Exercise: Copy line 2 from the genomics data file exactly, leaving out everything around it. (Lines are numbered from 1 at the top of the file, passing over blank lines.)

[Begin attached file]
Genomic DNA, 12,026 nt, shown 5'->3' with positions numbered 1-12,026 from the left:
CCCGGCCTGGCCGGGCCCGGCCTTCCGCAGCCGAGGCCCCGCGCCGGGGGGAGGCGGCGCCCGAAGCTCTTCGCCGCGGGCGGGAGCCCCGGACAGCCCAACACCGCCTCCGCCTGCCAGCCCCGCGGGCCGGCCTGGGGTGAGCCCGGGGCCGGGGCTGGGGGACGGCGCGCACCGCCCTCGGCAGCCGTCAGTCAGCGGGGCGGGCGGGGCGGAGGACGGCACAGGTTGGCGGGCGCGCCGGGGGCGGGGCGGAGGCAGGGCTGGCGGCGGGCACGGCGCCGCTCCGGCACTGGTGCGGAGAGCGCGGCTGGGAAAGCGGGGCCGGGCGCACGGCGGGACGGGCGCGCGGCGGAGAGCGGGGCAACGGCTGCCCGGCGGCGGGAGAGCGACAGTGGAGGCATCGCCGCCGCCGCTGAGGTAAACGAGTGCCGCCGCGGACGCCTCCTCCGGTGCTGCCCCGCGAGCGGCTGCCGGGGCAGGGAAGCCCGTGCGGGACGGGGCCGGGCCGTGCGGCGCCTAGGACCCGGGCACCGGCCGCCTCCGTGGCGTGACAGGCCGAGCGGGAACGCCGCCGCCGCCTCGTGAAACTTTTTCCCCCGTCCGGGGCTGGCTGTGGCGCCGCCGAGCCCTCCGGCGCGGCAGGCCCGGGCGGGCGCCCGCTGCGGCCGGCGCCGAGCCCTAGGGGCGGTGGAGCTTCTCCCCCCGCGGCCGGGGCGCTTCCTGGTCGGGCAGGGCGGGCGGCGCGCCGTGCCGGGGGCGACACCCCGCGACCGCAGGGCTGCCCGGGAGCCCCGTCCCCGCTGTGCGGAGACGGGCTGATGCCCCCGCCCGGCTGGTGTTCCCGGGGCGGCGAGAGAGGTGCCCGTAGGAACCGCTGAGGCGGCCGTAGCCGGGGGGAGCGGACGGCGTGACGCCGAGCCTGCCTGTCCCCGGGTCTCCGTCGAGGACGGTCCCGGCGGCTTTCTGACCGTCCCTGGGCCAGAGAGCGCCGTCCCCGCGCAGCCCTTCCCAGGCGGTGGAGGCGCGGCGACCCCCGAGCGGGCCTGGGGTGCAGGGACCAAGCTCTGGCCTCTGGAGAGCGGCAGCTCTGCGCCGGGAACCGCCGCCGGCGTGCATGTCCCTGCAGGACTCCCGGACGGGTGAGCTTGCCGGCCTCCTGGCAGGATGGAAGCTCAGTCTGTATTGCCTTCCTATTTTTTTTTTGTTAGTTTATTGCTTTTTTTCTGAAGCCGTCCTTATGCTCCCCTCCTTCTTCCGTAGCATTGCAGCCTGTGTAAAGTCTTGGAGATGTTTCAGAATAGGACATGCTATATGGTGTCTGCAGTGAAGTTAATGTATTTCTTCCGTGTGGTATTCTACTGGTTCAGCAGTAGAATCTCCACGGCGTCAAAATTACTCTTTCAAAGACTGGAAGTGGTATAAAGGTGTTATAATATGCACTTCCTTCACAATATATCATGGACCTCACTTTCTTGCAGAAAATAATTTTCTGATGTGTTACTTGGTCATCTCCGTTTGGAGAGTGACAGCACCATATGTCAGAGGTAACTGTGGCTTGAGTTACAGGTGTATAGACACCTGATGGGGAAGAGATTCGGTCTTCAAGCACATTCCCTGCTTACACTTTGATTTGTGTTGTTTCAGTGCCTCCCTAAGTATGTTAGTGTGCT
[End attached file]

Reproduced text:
CCCGGCCTGGCCGGGCCCGGCCTTCCGCAGCCGAGGCCCCGCGCCGGGGGGAGGCGGCGCCCGAAGCTCTTCGCCGCGGGCGGGAGCCCCGGACAGCCCAACACCGCCTCCGCCTGCCAGCCCCGCGGGCCGGCCTGGGGTGAGCCCGGGGCCGGGGCTGGGGGACGGCGCGCACCGCCCTCGGCAGCCGTCAGTCAGCGGGGCGGGCGGGGCGGAGGACGGCACAGGTTGGCGGGCGCGCCGGGGGCGGGGCGGAGGCAGGGCTGGCGGCGGGCACGGCGCCGCTCCGGCACTGGTGCGGAGAGCGCGGCTGGGAAAGCGGGGCCGGGCGCACGGCGGGACGGGCGCGCGGCGGAGAGCGGGGCAACGGCTGCCCGGCGGCGGGAGAGCGACAGTGGAGGCATCGCCGCCGCCGCTGAGGTAAACGAGTGCCGCCGCGGACGCCTCCTCCGGTGCTGCCCCGCGAGCGGCTGCCGGGGCAGGGAAGCCCGTGCGGGACGGGGCCGGGCCGTGCGGCGCCTAGGACCCGGGCACCGGCCGCCTCCGTGGCGTGACAGGCCGAGCGGGAACGCCGCCGCCGCCTCGTGAAACTTTTTCCCCCGTCCGGGGCTGGCTGTGGCGCCGCCGAGCCCTCCGGCGCGGCAGGCCCGGGCGGGCGCCCGCTGCGGCCGGCGCCGAGCCCTAGGGGCGGTGGAGCTTCTCCCCCCGCGGCCGGGGCGCTTCCTGGTCGGGCAGGGCGGGCGGCGCGCCGTGCCGGGGGCGACACCCCGCGACCGCAGGGCTGCCCGGGAGCCCCGTCCCCGCTGTGCGGAGACGGGCTGATGCCCCCGCCCGGCTGGTGTTCCCGGGGCGGCGAGAGAGGTGCCCGTAGGAACCGCTGAGGCGGCCGTAGCCGGGGGGAGCGGACGGCGTGACGCCGAGCCTGCCTGTCCCCGGGTCTCCGTCGAGGACGGTCCCGGCGGCTTTCTGACCGTCCCTGGGCCAGAGAGCGCCGTCCCCGCGCAGCCCTTCCCAGGCGGTGGAGGCGCGGCGACCCCCGAGCGGGCCTGGGGTGCAGGGACCAAGCTCTGGCCTCTGGAGAGCGGCAGCTCTGCGCCGGGAACCGCCGCCGGCGTGCATGTCCCTGCAGGACTCCCGGACGGGTGAGCTTGCCGGCCTCCTGGCAGGATGGAAGCTCAGTCTGTATTGCCTTCCTATTTTTTTTTTGTTAGTTTATTGCTTTTTTTCTGAAGCCGTCCTTATGCTCCCCTCCTTCTTCCGTAGCATTGCAGCCTGTGTAAAGTCTTGGAGATGTTTCAGAATAGGACATGCTATATGGTGTCTGCAGTGAAGTTAATGTATTTCTTCCGTGTGGTATTCTACTGGTTCAGCAGTAGAATCTCCACGGCGTCAAAATTACTCTTTCAAAGACTGGAAGTGGTATAAAGGTGTTATAATATGCACTTCCTTCACAATATATCATGGACCTCACTTTCTTGCAGAAAATAATTTTCTGATGTGTTACTTGGTCATCTCCGTTTGGAGAGTGACAGCACCATATGTCAGAGGTAACTGTGGCTTGAGTTACAGGTGTATAGACACCTGATGGGGAAGAGATTCGGTCTTCAAGCACATTCCCTGCTTACACTTTGATTTGTGTTGTTTCAGTGCCTCCCTAAGTATGTTAGTGTGCT